The first thing that must be said about all of this is that it was, in the main, extremely beneficial.

Any pastor or other leader of a congregation will benefit from learning how to achieve genuine “self-differentiation” while also remaining “in touch” with her or his congregation. It is a fundamental of good leadership to be a “non-anxious presence” in the midst of the organization you lead (there’s no “faking” non-anxiety). And it is valuable for everyone to be able to identify emotional triangles and to learn how to de-triangulate oneself from them. I remain convinced that if a pastor or other leader can do these three things consistently, s/he is giving the church an inestimable gift of emotional and spiritual health that can form a foundation for real community.

Friedman’s occasional comments and asides were almost as valuable as his big theoretical insights. For example, he often noted that in highly anxious systems it tends to be the least mature group members who exert the most influence, thus preventing the group from actually achieving its goals. He often said that, in spite of the best intentions of highly rational people, insight does not change unmotivated people. And he observed that adventure and lightheartedness are far more valuable in actually moving a group forward than safety-seeking and over-seriousness. For Friedman, vision was an emotional phenomenon. Persistence and stamina, especially in the face of mutinies, was the gold standard of good leadership. Self-regulation of one’s emotional responses was the only way to deal effectively with sabotage, because reactivity only stokes the fires of the emotionally immature, while self-differentiation and reflection hold the best chance of inspiring more mature group members (and potentially mature group members) to participate positively and to counteract sabotage.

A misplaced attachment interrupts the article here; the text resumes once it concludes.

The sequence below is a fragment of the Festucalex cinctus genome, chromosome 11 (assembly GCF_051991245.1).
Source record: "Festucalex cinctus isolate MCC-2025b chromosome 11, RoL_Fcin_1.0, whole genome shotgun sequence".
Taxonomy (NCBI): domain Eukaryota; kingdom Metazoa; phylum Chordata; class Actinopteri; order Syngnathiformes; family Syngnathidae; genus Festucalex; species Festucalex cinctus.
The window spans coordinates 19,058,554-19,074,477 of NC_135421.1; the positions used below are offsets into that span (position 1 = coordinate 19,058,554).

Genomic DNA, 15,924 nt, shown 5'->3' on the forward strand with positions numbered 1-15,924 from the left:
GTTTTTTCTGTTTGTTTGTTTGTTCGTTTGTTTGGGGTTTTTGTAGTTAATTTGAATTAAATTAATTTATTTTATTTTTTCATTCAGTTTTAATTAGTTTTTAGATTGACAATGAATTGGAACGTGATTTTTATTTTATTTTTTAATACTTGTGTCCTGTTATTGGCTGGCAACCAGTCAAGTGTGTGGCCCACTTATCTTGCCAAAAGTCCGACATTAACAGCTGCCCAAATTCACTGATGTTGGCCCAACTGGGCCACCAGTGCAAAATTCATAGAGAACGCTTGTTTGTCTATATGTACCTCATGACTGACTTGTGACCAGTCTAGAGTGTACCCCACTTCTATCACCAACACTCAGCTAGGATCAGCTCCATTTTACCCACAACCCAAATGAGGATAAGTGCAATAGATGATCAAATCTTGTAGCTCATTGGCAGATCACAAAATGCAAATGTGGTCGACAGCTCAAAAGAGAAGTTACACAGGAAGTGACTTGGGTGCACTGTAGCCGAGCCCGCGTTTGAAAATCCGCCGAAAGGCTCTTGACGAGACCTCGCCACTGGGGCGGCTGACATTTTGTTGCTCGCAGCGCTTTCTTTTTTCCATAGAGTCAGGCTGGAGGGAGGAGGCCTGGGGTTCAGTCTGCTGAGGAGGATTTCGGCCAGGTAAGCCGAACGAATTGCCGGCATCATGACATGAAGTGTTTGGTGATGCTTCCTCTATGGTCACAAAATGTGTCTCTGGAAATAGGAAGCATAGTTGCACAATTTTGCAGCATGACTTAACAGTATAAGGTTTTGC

Friedman’s key insights derived from his own experience as a rabbi and as a therapist who had grown disenchanted with the highly individualistic approaches long popular in psychotherapy. Along with others like Murray Bowen, Michael Kerr and (though he is not strictly speaking in the same family of family systems therapists) Salvador Minuchin, Friedman sought to understand how our systems function emotionally often drawing or even forcing people into roles for which they are then blamed.

This was largely for the good. However, there was a tendency among some who applied family systems theory to accentuate its authoritarian side. While self-differentiation actually allows for greater freedom in a healthy system, some in leadership used it as an excuse to say “My way or the highway” to those who didn’t agree with them. For them, it was often much too easy to paint as immature or even saboteurs anyone who disagreed.